Fixed Rate Loans versus Adjustable Rate Loans
With a fixed-rate loan, your monthly payment of principal and interest never changes for the life of your loan. Your property taxes may go up (we almost said down, too!), and so might the homeowner's insurance premium part of your monthly payment; but generally with a fixed-rate loan your payment will be very stable.
During the early amortization period of a fixed-rate loan, a large percentage of your monthly payment goes toward interest, and a much smaller part toward principal. That gradually reverses itself as the loan ages.
You might choose a fixed-rate loan if you want to lock in a low rate. If you have an Adjustable Rate Mortgage (ARM) now, refinancing with a fixed-rate loan can give you more financial stability.
Adjustable Rate Mortgages - ARM's, as we called them above - come in many varieties. Generally ARMs determine what you must pay based on an outside index, perhaps the 6-month Certificate of Deposit (CD) rate, the one-year Treasury Security rate, the Federal Home Loan Bank's 11th District Cost of Funds Index (COFI), or others. They may adjust every six months or once a year.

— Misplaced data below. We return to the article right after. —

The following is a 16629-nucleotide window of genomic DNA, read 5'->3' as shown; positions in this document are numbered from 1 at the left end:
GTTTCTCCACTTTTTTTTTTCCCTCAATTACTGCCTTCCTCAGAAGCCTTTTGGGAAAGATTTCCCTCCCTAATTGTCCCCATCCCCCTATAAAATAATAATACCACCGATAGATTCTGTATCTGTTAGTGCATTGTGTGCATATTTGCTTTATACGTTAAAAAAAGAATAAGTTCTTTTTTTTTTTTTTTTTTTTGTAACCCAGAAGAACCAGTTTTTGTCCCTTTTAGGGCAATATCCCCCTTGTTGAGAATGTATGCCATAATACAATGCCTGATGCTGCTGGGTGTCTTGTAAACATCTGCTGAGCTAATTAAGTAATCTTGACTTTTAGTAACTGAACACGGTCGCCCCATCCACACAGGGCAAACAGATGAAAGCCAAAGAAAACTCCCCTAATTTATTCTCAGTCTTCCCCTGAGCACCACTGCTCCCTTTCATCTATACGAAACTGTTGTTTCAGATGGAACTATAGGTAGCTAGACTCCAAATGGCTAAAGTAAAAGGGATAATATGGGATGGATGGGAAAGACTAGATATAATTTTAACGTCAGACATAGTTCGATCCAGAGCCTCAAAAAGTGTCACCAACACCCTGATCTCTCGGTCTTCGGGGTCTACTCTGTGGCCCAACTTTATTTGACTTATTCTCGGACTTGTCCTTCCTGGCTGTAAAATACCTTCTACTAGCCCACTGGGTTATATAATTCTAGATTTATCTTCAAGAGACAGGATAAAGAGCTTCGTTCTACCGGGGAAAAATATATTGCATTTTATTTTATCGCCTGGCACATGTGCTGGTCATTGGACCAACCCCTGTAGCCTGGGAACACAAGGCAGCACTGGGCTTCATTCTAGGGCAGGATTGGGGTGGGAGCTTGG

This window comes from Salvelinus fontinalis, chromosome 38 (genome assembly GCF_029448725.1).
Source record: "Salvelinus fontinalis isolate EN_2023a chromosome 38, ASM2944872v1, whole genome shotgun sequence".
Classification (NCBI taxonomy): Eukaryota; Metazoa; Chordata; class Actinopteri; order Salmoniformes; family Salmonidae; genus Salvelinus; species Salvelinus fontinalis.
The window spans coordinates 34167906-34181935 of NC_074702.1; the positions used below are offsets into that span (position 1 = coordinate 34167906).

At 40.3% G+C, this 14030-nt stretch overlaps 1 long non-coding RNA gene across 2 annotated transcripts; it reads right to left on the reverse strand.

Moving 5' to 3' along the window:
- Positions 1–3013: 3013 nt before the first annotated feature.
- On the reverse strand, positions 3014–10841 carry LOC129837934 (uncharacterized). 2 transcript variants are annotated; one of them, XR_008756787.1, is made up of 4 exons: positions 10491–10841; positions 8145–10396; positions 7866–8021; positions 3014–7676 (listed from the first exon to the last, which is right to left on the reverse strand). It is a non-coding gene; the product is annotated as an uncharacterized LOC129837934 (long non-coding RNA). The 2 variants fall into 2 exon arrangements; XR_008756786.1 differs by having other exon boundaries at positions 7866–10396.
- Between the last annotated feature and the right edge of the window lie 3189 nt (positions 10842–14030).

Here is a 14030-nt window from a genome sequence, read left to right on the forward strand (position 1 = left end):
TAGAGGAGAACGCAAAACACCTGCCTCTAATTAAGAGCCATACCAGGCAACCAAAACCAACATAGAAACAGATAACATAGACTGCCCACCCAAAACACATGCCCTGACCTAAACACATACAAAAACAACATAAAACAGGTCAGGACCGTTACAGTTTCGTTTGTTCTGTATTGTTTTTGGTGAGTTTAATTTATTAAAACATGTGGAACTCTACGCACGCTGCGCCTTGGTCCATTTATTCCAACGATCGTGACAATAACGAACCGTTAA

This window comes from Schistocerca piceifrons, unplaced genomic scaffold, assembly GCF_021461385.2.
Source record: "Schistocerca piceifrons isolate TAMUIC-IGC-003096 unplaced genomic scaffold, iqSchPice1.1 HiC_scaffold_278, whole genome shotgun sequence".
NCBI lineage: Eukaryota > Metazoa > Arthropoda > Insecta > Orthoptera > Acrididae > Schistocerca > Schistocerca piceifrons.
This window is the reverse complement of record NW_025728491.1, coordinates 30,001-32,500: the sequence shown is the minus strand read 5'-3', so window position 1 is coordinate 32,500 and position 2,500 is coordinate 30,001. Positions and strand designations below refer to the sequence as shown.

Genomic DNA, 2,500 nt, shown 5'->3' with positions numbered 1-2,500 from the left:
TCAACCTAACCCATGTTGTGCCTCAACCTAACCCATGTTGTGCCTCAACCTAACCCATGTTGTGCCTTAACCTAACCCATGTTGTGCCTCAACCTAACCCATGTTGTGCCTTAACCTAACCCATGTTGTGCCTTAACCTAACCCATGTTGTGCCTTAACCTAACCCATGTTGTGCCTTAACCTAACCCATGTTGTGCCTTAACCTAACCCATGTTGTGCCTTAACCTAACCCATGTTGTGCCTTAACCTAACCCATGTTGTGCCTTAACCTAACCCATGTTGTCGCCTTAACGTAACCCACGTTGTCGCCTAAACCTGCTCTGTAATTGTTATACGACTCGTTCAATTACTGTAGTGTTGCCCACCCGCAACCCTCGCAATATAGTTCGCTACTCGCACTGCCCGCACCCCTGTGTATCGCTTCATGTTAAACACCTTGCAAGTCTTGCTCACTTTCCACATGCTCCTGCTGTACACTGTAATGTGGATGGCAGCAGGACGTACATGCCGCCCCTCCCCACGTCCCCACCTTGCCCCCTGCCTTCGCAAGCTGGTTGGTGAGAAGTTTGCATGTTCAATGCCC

Most programs have a "cap" that protects you from your monthly payment going up too much at once. There may be a cap on how much your interest rate can go up in one period - say, no more than two percent per year, even if the underlying index goes up by more than two percent. In addition, almost all ARM programs have a "lifetime cap" - your interest rate can never exceed that cap amount, no matter what.
ARM's often have their lowest, most attractive rates at the beginning of the loan and can guarantee that rate for up to ten years. You may hear people talking about, or read about, what are called "3/1 ARM's" or "5/1 ARM's" or the like. That means that the introductory rate is set for three or five years, and then adjusts according to an index every year thereafter for the life of the loan. Loans like this are often best for people who anticipate moving - and therefore selling the house to be mortgaged - within three to five years, depending on how long the lower rate will be in effect.
You might choose an ARM to take advantage of a lower introductory rate and count on either moving, refinancing again or simply absorbing the higher rate after the introductory rate goes up. With ARM's, you do risk your rate going up, but you also take advantage when rates go down by pocketing more money each month that would otherwise have gone toward your mortgage payment.